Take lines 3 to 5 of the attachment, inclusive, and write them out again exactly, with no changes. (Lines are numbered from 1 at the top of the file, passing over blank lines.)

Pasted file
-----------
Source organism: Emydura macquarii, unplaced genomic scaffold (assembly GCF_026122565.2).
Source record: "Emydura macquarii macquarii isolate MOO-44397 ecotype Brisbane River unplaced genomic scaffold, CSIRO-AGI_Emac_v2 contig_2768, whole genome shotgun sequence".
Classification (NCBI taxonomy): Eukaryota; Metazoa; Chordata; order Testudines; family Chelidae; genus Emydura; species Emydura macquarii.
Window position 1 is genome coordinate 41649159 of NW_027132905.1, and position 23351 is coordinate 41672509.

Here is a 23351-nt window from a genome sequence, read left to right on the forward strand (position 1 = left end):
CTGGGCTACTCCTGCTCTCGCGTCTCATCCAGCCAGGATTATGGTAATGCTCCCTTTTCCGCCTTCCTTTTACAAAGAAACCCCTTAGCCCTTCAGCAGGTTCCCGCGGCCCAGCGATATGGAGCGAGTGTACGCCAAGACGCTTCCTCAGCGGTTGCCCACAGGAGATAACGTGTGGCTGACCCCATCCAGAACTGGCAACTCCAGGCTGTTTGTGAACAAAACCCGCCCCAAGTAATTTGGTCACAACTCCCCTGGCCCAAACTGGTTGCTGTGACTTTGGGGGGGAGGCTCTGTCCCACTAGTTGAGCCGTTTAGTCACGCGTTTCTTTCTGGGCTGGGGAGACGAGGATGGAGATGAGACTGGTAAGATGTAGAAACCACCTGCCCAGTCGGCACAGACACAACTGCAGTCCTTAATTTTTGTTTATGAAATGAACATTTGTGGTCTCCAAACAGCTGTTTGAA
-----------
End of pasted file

Classification (NCBI taxonomy): Eukaryota; Metazoa; Chordata; order Testudines; family Chelidae; genus Emydura; species Emydura macquarii.
Window position 1 is genome coordinate 41649159 of NW_027132905.1, and position 23351 is coordinate 41672509.

Here is a 23351-nt window from a genome sequence, read left to right on the forward strand (position 1 = left end):